Franz had not seen Gothel herself at all that week. He wondered whether she was teasing Franz; waiting for him to come to her rather than the other way. He shook the thoughts away, throwing himself into plans for their future.
Rosa was more cheerful than ever; happily certain that they’d make it. Life seemed to come back to her: her eyes shone and her cheeks were rosy. Every day she chattered on about names for the baby and how life at her mother’s would be. Franz smiled for her, but his inner worries threatened to destroy his hope.
Franz had barely been out, that week. Rosa stayed at home, pottering around in the garden or reading books left to her by her siblings to do with child raising. Franz went out twice: once to the market and another to tell his own mother that Rosa and Franz would be going to see Rosa’s mother for a little while. He didn’t stress exactly why; but his mother nodded dotingly and wished him the best. Her own hands were full with her three children. Well, three of the nine she had.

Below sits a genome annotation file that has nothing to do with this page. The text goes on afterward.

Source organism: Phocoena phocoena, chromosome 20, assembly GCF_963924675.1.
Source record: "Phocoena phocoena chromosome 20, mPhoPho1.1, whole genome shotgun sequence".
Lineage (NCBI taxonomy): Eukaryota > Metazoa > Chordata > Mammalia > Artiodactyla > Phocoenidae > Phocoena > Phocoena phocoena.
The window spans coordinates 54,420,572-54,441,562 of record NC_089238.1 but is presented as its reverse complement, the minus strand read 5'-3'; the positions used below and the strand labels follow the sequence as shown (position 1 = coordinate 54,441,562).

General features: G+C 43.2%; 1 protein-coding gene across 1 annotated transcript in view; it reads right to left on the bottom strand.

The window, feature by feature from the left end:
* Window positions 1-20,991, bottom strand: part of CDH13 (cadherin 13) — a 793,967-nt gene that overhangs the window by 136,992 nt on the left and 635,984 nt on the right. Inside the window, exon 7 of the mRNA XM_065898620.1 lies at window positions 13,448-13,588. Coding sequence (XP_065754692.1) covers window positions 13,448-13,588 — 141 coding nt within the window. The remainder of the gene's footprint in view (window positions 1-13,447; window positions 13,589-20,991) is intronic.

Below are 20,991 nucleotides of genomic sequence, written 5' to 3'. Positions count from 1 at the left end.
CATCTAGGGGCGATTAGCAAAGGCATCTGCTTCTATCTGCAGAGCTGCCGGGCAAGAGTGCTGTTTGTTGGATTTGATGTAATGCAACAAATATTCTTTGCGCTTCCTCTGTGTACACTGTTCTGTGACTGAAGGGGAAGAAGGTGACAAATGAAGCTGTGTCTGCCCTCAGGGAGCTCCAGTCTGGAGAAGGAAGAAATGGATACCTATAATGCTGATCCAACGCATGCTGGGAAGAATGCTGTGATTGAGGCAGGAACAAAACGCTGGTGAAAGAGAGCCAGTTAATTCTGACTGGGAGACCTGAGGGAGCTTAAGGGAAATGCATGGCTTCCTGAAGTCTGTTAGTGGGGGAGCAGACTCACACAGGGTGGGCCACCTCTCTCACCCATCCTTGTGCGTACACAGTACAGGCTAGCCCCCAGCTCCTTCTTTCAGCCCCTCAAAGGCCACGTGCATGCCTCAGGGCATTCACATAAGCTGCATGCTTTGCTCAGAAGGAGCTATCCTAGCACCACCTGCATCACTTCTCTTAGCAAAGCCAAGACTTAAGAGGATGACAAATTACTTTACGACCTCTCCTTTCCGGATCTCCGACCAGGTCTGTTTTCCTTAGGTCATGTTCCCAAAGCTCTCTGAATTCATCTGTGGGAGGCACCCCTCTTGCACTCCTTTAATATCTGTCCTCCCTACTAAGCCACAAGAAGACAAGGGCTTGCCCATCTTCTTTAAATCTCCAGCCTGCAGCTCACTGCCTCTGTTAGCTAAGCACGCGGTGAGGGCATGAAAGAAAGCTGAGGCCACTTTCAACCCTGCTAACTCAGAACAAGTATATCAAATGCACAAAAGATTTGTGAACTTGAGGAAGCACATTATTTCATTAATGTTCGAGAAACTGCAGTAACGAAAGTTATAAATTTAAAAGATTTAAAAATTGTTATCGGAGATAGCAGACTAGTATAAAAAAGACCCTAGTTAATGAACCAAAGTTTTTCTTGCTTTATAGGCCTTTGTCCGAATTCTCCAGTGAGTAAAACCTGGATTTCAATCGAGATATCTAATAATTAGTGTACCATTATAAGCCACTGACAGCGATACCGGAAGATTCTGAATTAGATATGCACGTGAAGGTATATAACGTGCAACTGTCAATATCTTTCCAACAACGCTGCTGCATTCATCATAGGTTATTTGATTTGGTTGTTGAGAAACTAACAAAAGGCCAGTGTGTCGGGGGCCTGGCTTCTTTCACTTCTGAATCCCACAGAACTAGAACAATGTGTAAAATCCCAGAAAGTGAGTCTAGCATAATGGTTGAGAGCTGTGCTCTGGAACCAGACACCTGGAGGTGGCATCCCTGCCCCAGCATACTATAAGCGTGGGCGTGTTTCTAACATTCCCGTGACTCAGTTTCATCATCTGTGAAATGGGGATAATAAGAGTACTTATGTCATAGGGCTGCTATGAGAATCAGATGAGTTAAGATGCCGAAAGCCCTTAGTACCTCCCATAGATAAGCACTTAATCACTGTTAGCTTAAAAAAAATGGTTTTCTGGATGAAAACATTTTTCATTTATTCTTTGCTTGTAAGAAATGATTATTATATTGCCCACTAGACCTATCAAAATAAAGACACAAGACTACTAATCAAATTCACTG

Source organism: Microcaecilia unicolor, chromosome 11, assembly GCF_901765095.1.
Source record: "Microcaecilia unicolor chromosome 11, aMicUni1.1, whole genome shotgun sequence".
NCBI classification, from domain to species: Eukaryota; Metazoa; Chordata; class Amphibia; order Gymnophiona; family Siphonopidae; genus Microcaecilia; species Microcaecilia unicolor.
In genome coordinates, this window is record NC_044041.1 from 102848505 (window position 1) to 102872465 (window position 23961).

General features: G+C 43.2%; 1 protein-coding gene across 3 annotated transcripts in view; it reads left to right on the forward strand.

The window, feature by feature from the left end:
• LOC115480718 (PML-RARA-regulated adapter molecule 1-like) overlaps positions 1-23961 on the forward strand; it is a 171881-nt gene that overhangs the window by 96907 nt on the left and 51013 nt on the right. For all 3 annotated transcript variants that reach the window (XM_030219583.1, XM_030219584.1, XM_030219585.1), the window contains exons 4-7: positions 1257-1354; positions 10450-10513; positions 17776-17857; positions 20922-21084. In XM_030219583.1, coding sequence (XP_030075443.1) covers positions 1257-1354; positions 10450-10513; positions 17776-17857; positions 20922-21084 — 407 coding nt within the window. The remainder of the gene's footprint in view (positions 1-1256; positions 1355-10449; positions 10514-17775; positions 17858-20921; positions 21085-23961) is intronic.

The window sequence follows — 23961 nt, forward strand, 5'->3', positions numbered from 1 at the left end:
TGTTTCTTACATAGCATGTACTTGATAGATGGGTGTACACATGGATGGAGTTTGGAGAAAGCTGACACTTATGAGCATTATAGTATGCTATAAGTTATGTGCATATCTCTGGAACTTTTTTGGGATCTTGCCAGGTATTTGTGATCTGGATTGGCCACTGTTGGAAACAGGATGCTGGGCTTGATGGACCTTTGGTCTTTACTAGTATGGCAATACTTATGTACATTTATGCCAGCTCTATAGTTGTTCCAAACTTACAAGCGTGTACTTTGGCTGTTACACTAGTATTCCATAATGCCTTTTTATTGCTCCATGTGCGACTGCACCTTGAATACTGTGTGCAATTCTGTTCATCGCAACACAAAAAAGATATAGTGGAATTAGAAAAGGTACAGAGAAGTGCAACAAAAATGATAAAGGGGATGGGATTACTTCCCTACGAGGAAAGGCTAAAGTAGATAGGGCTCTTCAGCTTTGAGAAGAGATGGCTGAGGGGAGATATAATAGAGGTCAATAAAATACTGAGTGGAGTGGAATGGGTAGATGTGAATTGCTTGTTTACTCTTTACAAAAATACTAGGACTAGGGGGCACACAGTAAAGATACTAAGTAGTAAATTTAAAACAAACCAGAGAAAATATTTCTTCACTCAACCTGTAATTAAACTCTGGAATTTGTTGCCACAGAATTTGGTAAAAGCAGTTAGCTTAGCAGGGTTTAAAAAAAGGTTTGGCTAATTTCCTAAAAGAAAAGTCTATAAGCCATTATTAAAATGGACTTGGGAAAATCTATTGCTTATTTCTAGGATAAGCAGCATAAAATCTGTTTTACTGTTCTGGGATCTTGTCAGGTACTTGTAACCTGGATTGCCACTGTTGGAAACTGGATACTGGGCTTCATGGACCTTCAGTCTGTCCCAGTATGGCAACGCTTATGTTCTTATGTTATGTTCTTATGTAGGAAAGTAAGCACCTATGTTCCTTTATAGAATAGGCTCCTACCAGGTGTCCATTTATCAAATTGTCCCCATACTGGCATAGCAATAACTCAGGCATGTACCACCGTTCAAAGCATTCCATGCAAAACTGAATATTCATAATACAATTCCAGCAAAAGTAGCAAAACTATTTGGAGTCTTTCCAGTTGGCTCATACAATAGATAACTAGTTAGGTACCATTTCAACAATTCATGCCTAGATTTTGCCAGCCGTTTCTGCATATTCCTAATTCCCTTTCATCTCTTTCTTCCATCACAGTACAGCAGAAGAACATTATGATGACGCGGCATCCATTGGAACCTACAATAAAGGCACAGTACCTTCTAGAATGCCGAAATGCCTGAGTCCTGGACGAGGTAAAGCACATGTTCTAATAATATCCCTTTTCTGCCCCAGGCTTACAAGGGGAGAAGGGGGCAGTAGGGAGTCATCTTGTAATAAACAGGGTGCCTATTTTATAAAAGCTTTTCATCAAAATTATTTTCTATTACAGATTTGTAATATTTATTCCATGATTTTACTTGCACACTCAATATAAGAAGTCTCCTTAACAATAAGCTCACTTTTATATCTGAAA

That next Saturday, Rosa and Franz were discussing baby names by candlelight.
“Oh no, we can’t call the baby Mabel!” Franz cried, at the suggestion of naming it after Rosa’s old, bitter grandmother. It was no common secret. “I mean-maybe something else, dear?”
Rosa raised an arched eyebrow, but giggled a little. “Fine Franz, we shall not call the baby Mabel. Assuming it’s a girl, what about the name Alice? It’s simple, but full of charm.”
Franz closed his eyes, and imagined a daughter-with Rosa’s long, fair hair and Franz’s blue eyes. “Yes, Alice would be quite fitting.” Franz grinned, pleased at one certainty in his life.